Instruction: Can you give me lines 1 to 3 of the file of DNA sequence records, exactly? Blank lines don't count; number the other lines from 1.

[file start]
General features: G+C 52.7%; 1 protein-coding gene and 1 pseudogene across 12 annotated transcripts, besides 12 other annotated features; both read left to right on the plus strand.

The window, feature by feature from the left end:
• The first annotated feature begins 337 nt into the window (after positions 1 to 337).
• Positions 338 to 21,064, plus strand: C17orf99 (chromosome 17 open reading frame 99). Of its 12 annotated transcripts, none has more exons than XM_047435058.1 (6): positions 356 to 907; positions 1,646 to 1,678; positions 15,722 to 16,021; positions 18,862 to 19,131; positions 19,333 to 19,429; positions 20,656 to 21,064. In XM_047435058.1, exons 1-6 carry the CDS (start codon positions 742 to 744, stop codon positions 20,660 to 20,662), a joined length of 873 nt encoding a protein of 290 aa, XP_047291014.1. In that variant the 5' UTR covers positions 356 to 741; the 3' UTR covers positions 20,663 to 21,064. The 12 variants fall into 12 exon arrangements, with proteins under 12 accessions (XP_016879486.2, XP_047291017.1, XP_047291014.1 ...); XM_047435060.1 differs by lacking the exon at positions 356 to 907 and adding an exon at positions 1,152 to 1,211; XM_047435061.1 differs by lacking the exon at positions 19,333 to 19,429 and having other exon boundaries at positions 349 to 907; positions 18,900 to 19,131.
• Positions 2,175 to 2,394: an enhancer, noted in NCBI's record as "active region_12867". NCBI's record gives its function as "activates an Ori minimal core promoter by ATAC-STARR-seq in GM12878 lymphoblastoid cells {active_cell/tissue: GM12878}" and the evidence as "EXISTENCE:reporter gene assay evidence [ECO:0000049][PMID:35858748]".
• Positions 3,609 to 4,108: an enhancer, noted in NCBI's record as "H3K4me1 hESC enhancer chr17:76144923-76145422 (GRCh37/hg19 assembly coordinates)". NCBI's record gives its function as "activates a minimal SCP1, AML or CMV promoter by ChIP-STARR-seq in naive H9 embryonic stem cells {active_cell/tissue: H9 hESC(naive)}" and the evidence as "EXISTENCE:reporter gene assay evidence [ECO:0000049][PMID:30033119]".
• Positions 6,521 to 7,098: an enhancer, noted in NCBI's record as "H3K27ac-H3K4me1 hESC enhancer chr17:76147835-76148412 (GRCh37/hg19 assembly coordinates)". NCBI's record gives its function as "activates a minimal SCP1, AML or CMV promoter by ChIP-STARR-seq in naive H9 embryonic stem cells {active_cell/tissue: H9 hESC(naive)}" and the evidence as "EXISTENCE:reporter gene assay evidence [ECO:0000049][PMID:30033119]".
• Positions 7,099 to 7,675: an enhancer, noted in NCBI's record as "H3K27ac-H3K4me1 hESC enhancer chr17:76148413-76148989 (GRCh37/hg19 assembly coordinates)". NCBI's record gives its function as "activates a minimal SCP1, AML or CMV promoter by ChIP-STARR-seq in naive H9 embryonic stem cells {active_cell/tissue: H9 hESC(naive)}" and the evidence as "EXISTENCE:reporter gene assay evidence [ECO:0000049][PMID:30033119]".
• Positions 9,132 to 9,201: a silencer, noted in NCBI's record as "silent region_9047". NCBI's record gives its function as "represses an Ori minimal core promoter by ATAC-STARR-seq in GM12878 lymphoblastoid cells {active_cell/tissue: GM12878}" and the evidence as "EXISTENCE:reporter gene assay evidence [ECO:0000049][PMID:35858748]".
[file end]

General features: G+C 52.7%; 1 protein-coding gene and 1 pseudogene across 12 annotated transcripts, besides 12 other annotated features; both read left to right on the plus strand.

The window, feature by feature from the left end:
• The first annotated feature begins 337 nt into the window (after positions 1 to 337).